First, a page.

I am going through the paper "Moments of $P$ functions and nonclassical depths of quantum states", which contains the following passage:

A. Thermal state

The density matrix of the thermal state can be written as $$\hat{\rho}_{\text{th}} = \sum_{n=0}^{\infty}\frac{\langle n\rangle^n}{\bigl(\langle n\rangle + 1\bigr)^{n + 1}}\lvert n\rangle\langle n\rvert.\tag{3.1}$$ So, we can obtain the moments as follows: $$\begin{align}\mu_{k,l} &= \operatorname{Tr}\bigl[(\hat{a}^\dagger)^l (\hat{a})^k \hat{\rho}_{\text{th}}\bigr] \\ &= \sum_{n=0}^{\infty}\frac{\langle n\rangle^n}{\bigl(\langle n\rangle + 1\bigr)^{n + 1}}\langle n\rvert(\hat{a}^\dagger)^l (\hat{a})^k\lvert n\rangle \\ &= \sum_{n=0}^{\infty}\frac{\langle n\rangle^n}{\bigl(\langle n\rangle + 1\bigr)^{n + 1}} \frac{n!}{(n - k)!} \delta_{k,l} \\ &= k!\langle n\rangle^k \delta_{k,l}.\tag{3.2} \end{align}$$

I want to understand the last step of Eq. 3.2. How is this summation carried out to reach the final answer?

  • $\begingroup$ Hint: use the binomial theorem. $\endgroup$ – knzhou Apr 19 '18 at 7:52
  • $\begingroup$ The final summation should be from $k$ to $\infty$. $\endgroup$ – Sunyam Apr 19 '18 at 8:17
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    $\begingroup$ If you want to ask a new question, please ask it as a new question rather than editing an existing one beyond all recognition. The aim of answering questions on this site is not only to help the person asking the question but also to help others who might have the same question. This question now has answers which bare no relation to what you are asking, making things harder for other people searching for answers. Please reverse your edit and ask your new question separately. $\endgroup$ – By Symmetry Apr 20 '18 at 17:24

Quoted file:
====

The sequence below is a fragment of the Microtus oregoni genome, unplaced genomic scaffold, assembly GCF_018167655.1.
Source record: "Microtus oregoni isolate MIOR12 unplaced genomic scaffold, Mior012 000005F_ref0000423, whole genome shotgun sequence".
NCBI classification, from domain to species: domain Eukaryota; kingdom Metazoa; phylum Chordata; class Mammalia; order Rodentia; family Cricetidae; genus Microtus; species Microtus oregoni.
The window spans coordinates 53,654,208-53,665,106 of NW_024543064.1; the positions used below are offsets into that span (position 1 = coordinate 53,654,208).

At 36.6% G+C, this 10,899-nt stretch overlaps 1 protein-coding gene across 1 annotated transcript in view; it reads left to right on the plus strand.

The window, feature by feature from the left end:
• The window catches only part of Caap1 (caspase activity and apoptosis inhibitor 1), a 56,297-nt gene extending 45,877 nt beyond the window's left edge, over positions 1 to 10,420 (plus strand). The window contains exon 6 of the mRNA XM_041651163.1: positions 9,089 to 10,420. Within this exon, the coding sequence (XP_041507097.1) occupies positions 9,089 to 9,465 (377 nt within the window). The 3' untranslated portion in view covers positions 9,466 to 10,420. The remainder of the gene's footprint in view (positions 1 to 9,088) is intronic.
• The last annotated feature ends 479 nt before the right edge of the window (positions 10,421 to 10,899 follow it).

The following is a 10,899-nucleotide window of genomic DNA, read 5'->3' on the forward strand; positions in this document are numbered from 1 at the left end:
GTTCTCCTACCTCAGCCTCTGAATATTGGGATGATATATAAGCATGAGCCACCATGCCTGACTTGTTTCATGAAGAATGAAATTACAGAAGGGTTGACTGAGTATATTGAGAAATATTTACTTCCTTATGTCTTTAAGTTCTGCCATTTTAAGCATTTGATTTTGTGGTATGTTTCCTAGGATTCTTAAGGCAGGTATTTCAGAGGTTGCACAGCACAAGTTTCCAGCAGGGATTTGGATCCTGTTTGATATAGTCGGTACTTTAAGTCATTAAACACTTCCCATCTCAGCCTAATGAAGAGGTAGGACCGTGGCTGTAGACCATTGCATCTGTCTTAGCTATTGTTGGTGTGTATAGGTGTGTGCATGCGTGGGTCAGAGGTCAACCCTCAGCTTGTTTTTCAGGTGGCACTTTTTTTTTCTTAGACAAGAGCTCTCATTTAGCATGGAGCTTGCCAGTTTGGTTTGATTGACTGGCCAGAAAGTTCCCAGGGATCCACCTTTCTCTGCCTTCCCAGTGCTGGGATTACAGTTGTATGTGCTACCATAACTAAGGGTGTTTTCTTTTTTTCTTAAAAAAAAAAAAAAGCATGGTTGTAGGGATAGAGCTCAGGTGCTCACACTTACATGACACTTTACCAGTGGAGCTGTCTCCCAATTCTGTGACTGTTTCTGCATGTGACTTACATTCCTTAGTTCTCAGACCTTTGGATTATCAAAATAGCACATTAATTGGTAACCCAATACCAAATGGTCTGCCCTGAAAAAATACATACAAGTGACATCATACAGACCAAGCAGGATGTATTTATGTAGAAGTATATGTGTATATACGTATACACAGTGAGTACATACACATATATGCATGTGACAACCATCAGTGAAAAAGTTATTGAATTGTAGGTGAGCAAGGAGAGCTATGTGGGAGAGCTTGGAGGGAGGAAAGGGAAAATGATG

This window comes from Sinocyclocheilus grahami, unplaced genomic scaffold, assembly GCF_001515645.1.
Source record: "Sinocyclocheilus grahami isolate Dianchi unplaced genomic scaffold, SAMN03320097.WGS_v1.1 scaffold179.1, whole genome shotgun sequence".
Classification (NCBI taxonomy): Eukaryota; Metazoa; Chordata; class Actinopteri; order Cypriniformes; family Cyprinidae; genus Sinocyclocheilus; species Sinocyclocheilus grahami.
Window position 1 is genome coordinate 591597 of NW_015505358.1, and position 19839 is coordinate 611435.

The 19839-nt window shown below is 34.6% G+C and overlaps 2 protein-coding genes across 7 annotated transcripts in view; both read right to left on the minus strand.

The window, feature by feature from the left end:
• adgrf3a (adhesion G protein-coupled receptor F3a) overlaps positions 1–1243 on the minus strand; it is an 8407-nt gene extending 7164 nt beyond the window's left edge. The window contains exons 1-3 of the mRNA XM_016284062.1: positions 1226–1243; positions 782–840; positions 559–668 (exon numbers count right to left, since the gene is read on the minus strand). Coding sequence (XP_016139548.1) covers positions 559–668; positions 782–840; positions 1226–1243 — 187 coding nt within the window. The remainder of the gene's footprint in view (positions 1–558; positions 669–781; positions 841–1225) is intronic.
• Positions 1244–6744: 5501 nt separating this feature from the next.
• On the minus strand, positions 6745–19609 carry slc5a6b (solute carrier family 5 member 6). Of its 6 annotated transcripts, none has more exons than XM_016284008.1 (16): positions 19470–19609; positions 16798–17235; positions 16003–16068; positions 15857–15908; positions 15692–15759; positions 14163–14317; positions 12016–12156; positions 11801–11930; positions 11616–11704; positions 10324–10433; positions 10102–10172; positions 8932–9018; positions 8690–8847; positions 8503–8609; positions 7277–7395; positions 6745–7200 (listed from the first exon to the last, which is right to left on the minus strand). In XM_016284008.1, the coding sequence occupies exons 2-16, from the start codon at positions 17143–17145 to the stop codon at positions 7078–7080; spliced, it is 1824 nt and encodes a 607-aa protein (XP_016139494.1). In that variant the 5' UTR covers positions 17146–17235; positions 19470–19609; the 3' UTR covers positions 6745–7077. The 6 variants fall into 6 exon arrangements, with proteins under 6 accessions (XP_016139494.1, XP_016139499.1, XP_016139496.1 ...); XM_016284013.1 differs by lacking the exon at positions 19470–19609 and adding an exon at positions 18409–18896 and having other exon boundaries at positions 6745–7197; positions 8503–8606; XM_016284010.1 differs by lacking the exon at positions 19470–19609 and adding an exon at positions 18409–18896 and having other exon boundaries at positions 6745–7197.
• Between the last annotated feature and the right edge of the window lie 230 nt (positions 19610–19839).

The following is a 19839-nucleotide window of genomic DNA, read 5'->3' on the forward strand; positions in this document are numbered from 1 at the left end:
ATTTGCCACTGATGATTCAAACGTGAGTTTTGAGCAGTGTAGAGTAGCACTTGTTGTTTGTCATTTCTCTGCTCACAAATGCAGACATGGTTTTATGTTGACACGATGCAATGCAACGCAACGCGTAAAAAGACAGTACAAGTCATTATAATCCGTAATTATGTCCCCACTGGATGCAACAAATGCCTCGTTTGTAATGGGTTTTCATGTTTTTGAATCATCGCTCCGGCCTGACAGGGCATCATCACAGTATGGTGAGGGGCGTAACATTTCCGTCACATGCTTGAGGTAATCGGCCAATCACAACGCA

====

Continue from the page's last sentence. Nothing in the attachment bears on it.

• $\begingroup$ I am sorry for this mistake. I will recollect the question and post it again. $\endgroup$ – W. Voltera Apr 20 '18 at 17:44

Hint: Use the generalized binomial theorem $$ \frac{1}{(1-x)^s}~=~\sum_{n=0}^{\infty} (s)^n\frac{x^n}{n!}, \qquad x,s\in\mathbb{C} , \qquad|x|<1 , \tag{1} $$ where $$ (s)^n~:=~\frac{\Gamma(s+n)}{\Gamma(s)}~=~\frac{(n+s-1)!}{(s-1)!}\tag{2}$$ is the Pochhammer symbol/rising factorial.

  • $\begingroup$ I'd never seen the notation $(s)^n$ for the Pochhammer symbol - normally I see it notated $(s)_n$. Is there some specific reason for the change? $\endgroup$ – Emilio Pisanty Apr 19 '18 at 8:51
  • $\begingroup$ Admittedly neither have I. I thought that by raising the subscript to a superscript, it could not be confused with the falling factorial. $\endgroup$ – Qmechanic Apr 19 '18 at 9:09
  • $\begingroup$ Fair enough - only now it's just confused with an ordinary power ;-). It's clearly labelled so it's not a problem. $\endgroup$ – Emilio Pisanty Apr 19 '18 at 9:10
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    $\begingroup$ Yeah, no notation is perfect :) $\endgroup$ – Qmechanic Apr 19 '18 at 9:13

As noted in my comment summation ( over $n$) runs from $k$ to $\infty$ as you cannot destroy more that $n$ photons in a state $|n\rangle$.

Hint : Use $$\sum_{n=k}^{\infty}\frac{n!}{(n-k)!}x_{}^{n-k}=(\frac{d}{dx})_{}^{k}\frac{1}{1-x}$$.

  • $\begingroup$ Thanks @Sunyam. You mean the paper has a correction? But that is the way to define the trace. One needs to take the sum over all the states n. $\endgroup$ – W. Voltera Apr 19 '18 at 16:55
  • $\begingroup$ Second step is perfectly alright, but third step can probably be a typo, sum should be from $k$ to $\infty$ (as $\langle n|(a_{}^{\dagger})_{}^{l}(a_{}^{})_{}^{k}|n\rangle \neq 0$ only for $n\geq k=l$). $\endgroup$ – Sunyam Apr 19 '18 at 19:16
  • $\begingroup$ I am still not getting the final answer. Have you reached to that $k! \langle n \rangle^k$? $\endgroup$ – W. Voltera Apr 20 '18 at 3:31
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    $\begingroup$ Yes. Use $\sum_{n=k}^{\infty}\frac{\langle n \rangle_{}^{n}}{(1 + \langle n \rangle)_{}^{n+1}}\frac{n!}{(n-k)!}=\frac{\langle n \rangle_{}^{k}}{(1 + \langle n \rangle)_{}^{k+1}}\sum_{n=k}^{\infty}(\frac{\langle n \rangle_{}^{}}{1 + \langle n \rangle_{}^{}})_{}^{n-k}\frac{n!}{(n-k)!}=\frac{\langle n \rangle_{}^{k}}{(1 + \langle n \rangle)_{}^{k+1}}(\frac{d}{dx})_{}^{k}(\frac{1}{1-x})|_{x=\frac{\langle n \rangle_{}^{}}{1 + \langle n \rangle_{}^{}}}=k!\langle n \rangle_{}^{k}$ $\endgroup$ – Sunyam Apr 20 '18 at 7:51

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